Growing sweet potatoes is as simple as submerging half to three-quarters of the potato in a jar of water. After a while, there will be sprouts growing up off the potatoes. Once they are a couple inches long, we break them off at the potato and put them in water. In about a week, you will have little roots growing off the sprouts. These sprouts will last quite a while bundled in water, so when the ground is warm enough and the risk of frost is gone, you can plant them. They are generally hardy, but just in case, plant a few extra.

Most seed catalogs and local nurseries sell the plants in bundles of 25. First and last frosts pretty much determine your planting and harvest dates, so plant them as soon as you can after the last frost in the spring and harvest them before the first frost in autumn. If you harvest after the frost, the cold kills the above-ground foliage, and decay can set in so they don’t store as well.

When digging, use a potato fork and take care not to injure the tubers. Undoubtedly, some will get cut into and broken, so use these immediately and don’t store them with the others. We dig our potatoes in the morning so we can cure them in the sun for several hours before storing. I never wash my potatoes before I store them, as washing seems to rinse away a natural protective coating that helps them keep longer. We store our potatoes in a cool, dark outbuilding that does not freeze, and we routinely sort through them and discard any soft or decaying tubers.

Squash & Pumpkins

Squash and pumpkins require little maintenance, keep well and allow for the simple harvesting of seeds for the next season. Native Americans realized this and grew huge fields of these vegetables. Summer squash is great in the summer, but fall varieties such as butternut and acorn squash are favored, as they keep well. One of my favorites is spaghetti squash, which will last up to 60 days after harvest in a cool, dark place such as a cellar.

As with all my garden endeavors, I plant according to the Farmer’s Almanac moon-favorable dates. I also heed its first and last frost dates. Read the “days to maturity” on your seed packets, or simply Google it and plant accordingly. I plant in succession through the season, and I plan to harvest my squash as late as I can before the first frost, which is generally around October 15 here in the Ozarks. Counting on my winter squash and pumpkins to last around 60 days, I will enjoy squash until about December 15. During the summer, I harvest some seeds from my squash and let them sun dry. I then clean them off and store them in an envelope to plant the following season.


Beans might be the easiest vegetables to grow and harvest, and there are several varieties to choose from. I like Blue Lake and Roma beans. These are planted in wide rows or simply broadcast in raised beds as soon as the risk of frost is gone. I rotate the boxes between the Roma and Blue Lake varieties from year to year, planting in succession throughout the summer and planning on a fall crop. Again, using my almanac and the days to maturity, I schedule a harvest just before first frost.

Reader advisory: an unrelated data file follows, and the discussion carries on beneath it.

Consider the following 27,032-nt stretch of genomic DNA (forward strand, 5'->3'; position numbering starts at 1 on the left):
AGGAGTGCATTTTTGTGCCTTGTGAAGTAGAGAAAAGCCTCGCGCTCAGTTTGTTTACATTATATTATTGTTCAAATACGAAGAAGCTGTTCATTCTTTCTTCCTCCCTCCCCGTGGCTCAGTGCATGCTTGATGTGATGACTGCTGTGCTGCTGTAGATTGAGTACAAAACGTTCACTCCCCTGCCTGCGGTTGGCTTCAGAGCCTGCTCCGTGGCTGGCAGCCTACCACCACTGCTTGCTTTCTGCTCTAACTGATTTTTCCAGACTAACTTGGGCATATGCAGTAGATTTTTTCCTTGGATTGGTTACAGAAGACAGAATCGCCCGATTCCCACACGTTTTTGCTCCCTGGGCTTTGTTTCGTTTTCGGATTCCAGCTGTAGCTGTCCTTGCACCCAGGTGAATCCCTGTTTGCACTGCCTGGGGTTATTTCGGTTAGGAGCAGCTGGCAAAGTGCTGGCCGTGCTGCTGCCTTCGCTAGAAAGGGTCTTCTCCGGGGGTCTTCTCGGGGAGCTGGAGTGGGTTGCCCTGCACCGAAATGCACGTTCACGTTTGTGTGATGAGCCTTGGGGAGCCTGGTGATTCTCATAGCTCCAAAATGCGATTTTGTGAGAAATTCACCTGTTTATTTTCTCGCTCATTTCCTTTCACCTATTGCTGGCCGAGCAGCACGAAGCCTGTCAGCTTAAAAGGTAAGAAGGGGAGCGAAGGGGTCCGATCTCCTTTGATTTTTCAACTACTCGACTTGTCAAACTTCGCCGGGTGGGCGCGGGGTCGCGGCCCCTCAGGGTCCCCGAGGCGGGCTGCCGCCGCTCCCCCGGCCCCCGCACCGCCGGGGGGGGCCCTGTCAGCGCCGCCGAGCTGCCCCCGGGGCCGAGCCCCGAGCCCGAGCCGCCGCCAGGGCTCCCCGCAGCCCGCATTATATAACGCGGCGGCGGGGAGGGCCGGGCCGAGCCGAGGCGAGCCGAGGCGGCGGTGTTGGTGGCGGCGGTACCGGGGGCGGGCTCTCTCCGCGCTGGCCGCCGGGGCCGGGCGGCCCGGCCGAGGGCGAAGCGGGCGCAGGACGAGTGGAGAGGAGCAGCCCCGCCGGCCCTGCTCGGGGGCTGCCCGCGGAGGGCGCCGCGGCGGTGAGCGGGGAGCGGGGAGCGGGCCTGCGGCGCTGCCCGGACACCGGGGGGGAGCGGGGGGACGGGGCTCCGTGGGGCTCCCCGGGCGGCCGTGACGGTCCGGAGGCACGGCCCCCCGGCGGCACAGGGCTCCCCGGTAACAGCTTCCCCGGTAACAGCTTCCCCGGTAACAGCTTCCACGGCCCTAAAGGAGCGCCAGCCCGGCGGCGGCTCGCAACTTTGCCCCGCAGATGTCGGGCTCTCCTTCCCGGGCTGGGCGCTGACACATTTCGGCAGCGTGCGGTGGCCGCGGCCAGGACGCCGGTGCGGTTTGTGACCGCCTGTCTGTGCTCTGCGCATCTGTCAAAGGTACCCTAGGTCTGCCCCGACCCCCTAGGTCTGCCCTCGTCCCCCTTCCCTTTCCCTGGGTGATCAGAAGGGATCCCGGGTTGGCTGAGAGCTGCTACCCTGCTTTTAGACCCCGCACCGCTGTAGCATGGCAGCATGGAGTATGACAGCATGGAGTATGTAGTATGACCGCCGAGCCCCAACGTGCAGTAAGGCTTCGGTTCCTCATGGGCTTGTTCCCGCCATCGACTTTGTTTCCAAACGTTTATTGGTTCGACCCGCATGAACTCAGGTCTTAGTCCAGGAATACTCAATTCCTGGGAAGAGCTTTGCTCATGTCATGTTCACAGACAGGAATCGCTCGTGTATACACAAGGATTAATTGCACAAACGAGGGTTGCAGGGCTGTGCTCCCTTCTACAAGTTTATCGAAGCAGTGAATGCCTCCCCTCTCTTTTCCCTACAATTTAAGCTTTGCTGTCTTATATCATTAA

To preserve them, canning or freezing works great to keep the beans fresh through the next year’s first harvest. I also like to leave a certain amount on the vine to harvest once dry and save to plant later. In the case of lima or butter beans, you can harvest and preserve fresh or let them dry and use in a pot with ham hocks during the cold winter months. Thoroughly dried, these beans will keep well in jars.


Beets are like turnips in how you grow and keep them. We plant beets in the spring for summer beets, which we like pickled, canned or served with ranch dressing or in salads. A fall patch is planted that we keep in the ground, covered up like turnips, and harvest as we need them. We like these fall beets in stews and boiled with butter as a side. The seeds are broadcast like turnip seeds and can be harvested in the summer after they go to seed or left to self-seed.


I’m not the best at growing potatoes, as my garden seems to stay a little too wet for them, so I typically plant them in boxes. My boxes are full of rotted horse dirt, which is fluffy, rich and drains well. You can buy seed potatoes, but if you plan well, you can save seed potatoes from year to year. Typically, potatoes are planted once a year, but they can be planted early for an early crop and then later for a fall harvest—the later the better to carry you into winter. Potatoes keep well in cool, dry places such as cellars.


Sweet corn is a fan favorite and was a staple for some Native American tribes. It was grown to be eaten fresh as well as dried and ground into cornmeal for baking. It was also cultivated as feed for livestock and chickens. Once dried, it can be saved for seed corn or for grinding later. It can also be rehydrated for use in recipes such as stews.


Depending on how energetic you are and or how self-reliant you want to be, wheat can also be grown. I plant it regularly in my wildlife food plots. It grows well and can be harvested once dry. You have to thrash it to remove the wheat kernels and then wash them. Once dried, it keeps well in jars for long periods of time.

Planting sustainable vegetables that could easily be carried over from year to year was a way of life for our ancestors. They depended on it. We live in a time when we are independent of that lifestyle, but having the know-how and practicing these techniques is not only rewarding but could be what gets us through a tough time.

This article is from the winter 2019 issue of The New Pioneer Magazine. Grab your copy at